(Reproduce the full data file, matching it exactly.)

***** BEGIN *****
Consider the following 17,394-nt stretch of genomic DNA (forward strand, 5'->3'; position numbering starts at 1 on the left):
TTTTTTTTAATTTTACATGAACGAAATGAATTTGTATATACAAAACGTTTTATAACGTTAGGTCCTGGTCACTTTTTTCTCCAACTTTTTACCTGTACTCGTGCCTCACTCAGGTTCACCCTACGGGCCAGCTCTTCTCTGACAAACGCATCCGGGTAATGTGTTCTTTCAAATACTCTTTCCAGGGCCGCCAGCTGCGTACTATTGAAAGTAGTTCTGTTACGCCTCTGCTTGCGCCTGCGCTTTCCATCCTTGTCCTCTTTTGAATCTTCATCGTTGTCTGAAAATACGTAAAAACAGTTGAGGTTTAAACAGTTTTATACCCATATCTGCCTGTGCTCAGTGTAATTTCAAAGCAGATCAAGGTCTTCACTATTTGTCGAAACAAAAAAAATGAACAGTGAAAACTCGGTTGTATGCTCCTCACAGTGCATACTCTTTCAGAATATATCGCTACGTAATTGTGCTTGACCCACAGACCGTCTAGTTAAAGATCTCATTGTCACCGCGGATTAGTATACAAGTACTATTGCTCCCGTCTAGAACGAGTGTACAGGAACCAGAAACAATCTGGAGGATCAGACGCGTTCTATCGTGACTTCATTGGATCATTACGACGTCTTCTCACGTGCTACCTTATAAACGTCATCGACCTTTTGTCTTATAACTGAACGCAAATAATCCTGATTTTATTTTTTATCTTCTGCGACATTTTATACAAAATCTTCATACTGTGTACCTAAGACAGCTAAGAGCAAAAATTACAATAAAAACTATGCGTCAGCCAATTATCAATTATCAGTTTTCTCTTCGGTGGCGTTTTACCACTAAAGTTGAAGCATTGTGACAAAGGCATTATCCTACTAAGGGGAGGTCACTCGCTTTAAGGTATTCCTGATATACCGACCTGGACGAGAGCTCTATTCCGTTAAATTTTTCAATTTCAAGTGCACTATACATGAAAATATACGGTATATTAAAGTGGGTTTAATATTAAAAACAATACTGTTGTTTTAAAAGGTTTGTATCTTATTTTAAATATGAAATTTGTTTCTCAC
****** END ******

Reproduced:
Consider the following 17,394-nt stretch of genomic DNA (forward strand, 5'->3'; position numbering starts at 1 on the left):
TTTTTTTTAATTTTACATGAACGAAATGAATTTGTATATACAAAACGTTTTATAACGTTAGGTCCTGGTCACTTTTTTCTCCAACTTTTTACCTGTACTCGTGCCTCACTCAGGTTCACCCTACGGGCCAGCTCTTCTCTGACAAACGCATCCGGGTAATGTGTTCTTTCAAATACTCTTTCCAGGGCCGCCAGCTGCGTACTATTGAAAGTAGTTCTGTTACGCCTCTGCTTGCGCCTGCGCTTTCCATCCTTGTCCTCTTTTGAATCTTCATCGTTGTCTGAAAATACGTAAAAACAGTTGAGGTTTAAACAGTTTTATACCCATATCTGCCTGTGCTCAGTGTAATTTCAAAGCAGATCAAGGTCTTCACTATTTGTCGAAACAAAAAAAATGAACAGTGAAAACTCGGTTGTATGCTCCTCACAGTGCATACTCTTTCAGAATATATCGCTACGTAATTGTGCTTGACCCACAGACCGTCTAGTTAAAGATCTCATTGTCACCGCGGATTAGTATACAAGTACTATTGCTCCCGTCTAGAACGAGTGTACAGGAACCAGAAACAATCTGGAGGATCAGACGCGTTCTATCGTGACTTCATTGGATCATTACGACGTCTTCTCACGTGCTACCTTATAAACGTCATCGACCTTTTGTCTTATAACTGAACGCAAATAATCCTGATTTTATTTTTTATCTTCTGCGACATTTTATACAAAATCTTCATACTGTGTACCTAAGACAGCTAAGAGCAAAAATTACAATAAAAACTATGCGTCAGCCAATTATCAATTATCAGTTTTCTCTTCGGTGGCGTTTTACCACTAAAGTTGAAGCATTGTGACAAAGGCATTATCCTACTAAGGGGAGGTCACTCGCTTTAAGGTATTCCTGATATACCGACCTGGACGAGAGCTCTATTCCGTTAAATTTTTCAATTTCAAGTGCACTATACATGAAAATATACGGTATATTAAAGTGGGTTTAATATTAAAAACAATACTGTTGTTTTAAAAGGTTTGTATCTTATTTTAAATATGAAATTTGTTTCTCAC